I’m interested in using Ladybug simply for terrain generation, even though that seems to be a small part of it’s range.
I got Ladybug-master from github, but I’m not sure what to do next. Perhaps I’m out of my depth but is there a somewhat straightforward way to install it with Grasshopper and then generate terrain?
Check if the downloaded .zip file is blocked: right click on it and click on “Unblock” if it is there. Then click on “OK”.
If there’s no “Unblock” just click “OK”.
Extract the content of the .zip file’s “userObjects” folder to Grasshopper application menu’s: File -> Special Folders -> User Object Folder. Make sure that the .ghuser files are extracted to this folder. Not a folder containing these .ghuser files.
Type: “GrasshopperUnloadPlugin” command.
Then again type “Grasshopper” command.
You can open the terrainGenerators.gh file from my last reply above, as a basic definition which shows how terrain can be generated for the chosen location. To generate a terrain, two components can be used: “Terrain Generator” and “Terrain Generator 2”. The first one is using Google Earth data, and will immediately generate a terrain for the chosen location.
The second one is using Open topography data, and requires additional files to be downloaded in order for it to work.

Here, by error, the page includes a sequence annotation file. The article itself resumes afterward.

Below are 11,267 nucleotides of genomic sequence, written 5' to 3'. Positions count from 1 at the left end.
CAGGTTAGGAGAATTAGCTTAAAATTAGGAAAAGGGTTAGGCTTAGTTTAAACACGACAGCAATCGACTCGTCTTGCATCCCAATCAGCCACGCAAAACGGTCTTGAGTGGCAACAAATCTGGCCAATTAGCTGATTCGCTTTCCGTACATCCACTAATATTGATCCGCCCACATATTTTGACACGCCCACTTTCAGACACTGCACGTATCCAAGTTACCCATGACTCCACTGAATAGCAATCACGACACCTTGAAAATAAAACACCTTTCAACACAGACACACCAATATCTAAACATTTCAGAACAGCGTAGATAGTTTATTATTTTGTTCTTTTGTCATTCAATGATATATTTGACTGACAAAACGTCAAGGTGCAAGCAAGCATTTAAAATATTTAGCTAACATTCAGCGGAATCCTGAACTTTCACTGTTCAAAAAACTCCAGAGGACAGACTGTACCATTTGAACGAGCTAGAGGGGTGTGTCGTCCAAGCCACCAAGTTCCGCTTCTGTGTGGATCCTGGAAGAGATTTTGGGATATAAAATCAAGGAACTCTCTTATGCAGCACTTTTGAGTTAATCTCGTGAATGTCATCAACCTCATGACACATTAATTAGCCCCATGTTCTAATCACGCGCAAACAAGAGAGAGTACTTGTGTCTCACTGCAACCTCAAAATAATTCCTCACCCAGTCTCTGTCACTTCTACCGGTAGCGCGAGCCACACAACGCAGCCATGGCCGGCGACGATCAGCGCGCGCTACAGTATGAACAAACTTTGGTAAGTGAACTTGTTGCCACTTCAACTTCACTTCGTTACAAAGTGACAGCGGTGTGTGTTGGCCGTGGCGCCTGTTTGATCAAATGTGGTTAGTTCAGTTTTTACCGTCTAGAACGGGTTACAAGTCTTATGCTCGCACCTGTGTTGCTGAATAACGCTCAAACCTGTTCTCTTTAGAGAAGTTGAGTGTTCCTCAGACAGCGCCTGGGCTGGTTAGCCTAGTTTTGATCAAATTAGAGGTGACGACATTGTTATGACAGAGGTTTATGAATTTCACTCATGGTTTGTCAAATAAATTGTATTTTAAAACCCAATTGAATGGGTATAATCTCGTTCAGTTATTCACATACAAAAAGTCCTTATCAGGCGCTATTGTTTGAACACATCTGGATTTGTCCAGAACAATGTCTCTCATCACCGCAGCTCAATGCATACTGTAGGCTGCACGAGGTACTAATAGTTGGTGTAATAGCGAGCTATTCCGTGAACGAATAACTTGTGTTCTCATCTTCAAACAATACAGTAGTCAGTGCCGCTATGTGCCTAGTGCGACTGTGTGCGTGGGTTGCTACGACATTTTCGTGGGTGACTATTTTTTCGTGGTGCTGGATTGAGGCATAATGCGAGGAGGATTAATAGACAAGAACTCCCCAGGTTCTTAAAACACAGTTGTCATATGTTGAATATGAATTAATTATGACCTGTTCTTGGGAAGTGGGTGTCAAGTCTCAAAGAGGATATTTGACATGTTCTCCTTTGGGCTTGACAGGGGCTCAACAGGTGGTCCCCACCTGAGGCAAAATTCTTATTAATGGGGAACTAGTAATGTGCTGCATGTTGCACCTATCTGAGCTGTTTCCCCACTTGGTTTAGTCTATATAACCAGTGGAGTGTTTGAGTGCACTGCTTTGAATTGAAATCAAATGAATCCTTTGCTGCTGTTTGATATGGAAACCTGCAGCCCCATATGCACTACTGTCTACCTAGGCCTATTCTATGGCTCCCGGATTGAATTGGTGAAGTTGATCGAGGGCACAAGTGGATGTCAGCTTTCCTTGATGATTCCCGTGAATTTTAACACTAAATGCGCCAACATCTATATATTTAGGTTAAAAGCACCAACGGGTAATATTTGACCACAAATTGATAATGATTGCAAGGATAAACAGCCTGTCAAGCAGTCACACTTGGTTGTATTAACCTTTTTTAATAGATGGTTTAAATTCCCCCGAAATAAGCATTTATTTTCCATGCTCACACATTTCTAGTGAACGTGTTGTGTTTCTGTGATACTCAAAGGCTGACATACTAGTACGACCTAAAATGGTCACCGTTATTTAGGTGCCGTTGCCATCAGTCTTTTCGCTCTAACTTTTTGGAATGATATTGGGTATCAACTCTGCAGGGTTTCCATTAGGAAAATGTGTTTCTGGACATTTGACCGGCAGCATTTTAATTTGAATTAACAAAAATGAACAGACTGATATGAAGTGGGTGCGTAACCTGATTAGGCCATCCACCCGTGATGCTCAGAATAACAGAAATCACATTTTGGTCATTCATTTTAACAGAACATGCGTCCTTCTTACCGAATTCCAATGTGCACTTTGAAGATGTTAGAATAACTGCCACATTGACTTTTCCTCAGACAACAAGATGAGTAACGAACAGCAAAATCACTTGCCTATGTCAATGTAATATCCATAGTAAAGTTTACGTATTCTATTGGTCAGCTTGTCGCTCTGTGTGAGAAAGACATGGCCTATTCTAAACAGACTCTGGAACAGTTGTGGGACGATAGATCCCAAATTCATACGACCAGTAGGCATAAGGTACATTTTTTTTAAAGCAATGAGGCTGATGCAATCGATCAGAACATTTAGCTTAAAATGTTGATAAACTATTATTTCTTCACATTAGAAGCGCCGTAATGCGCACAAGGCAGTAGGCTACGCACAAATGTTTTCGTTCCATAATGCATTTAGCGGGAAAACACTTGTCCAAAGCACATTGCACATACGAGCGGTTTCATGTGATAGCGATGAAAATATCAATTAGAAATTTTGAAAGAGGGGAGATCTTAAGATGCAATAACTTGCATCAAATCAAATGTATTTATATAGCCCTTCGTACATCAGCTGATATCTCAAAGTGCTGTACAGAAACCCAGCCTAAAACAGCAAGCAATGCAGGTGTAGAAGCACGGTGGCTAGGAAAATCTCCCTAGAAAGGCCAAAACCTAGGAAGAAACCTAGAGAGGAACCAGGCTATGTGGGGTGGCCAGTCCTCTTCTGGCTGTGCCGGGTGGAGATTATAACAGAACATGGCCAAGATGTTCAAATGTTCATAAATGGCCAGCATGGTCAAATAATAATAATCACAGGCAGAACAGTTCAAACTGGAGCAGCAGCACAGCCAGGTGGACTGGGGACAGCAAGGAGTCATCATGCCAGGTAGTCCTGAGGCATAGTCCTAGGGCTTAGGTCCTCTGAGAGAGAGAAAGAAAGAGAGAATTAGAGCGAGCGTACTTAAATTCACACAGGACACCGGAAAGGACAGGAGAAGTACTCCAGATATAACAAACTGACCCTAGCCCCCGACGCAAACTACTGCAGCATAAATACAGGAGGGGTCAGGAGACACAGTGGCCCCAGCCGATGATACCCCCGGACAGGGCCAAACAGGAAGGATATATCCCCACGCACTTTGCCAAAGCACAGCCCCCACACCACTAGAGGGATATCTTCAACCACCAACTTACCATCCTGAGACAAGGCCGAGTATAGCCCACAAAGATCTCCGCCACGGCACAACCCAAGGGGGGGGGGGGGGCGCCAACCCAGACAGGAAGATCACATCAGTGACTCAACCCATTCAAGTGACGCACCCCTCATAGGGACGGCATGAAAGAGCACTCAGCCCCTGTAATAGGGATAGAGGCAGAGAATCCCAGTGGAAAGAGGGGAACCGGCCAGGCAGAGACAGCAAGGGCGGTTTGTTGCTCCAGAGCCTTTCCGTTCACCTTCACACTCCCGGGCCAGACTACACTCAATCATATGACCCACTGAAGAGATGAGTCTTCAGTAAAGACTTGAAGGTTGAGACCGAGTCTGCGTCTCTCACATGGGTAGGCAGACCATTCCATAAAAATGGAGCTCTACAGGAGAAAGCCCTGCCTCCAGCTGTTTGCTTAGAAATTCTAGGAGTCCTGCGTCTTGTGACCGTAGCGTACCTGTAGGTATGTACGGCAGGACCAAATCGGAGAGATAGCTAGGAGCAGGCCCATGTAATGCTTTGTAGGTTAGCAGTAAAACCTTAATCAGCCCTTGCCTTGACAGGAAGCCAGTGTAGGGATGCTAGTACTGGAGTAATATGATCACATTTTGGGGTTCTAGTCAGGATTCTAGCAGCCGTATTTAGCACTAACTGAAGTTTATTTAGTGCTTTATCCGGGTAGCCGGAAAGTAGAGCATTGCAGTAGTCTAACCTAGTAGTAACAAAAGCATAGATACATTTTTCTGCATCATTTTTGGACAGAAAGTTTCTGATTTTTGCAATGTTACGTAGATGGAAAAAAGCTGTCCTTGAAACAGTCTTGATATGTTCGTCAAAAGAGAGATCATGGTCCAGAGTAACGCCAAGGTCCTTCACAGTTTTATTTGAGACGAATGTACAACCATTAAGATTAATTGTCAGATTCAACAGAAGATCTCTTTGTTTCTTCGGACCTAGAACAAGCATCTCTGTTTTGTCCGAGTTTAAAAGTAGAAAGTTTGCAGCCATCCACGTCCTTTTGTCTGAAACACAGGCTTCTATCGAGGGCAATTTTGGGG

It may be beneficial for you to use both components, and then compare the results, as they can be slightly different due to their usage of different data sources.
Instructions on how to download and where to put the upper mentioned “additional files” required for the second component (“Terrain Generator 2”) can be found in here:
Thank you for your instructions. I followed them, put the various files in the correct folders and got the GH definition opened and put a location (lat. and long.), but the Generator 1 still shows red. Seems that I am still missing some input?
For start, drag the “Update Ladybug” component to the canvas (working space) and set the _updateThisFile and _updateAllUObjects inputs to True. Like this:
It could be that some newer code has been added to the components in the mean time.
Also click on upper right corner speech bubble of both components. I marked it with a purple circle on the photo below.
Error message boxes will appear. Make a screenshot of both error message boxes. Example:
I am not the author of the “Terrain Generator” component, so I can only guess what may be the problem: Try unplugging the C:/ladybug yellow panel from the “Ladybug Ladybug” component (the one in the upper left corner). After that, save the .gh file, close Grasshopper and Rhino. And open them again.
That didn’t help. Djordje, can you point me to the person who did create the Terrain Generator? I will follow up with them.
This would be useful for architecture students so I would like to try to get it running.
I will send him a message with a link to this topic.
Until he replies back you can use the “Terrain Generator 2” component.
What message do you get from its readMe! output? Can you connect a yellow panel to it. Like this: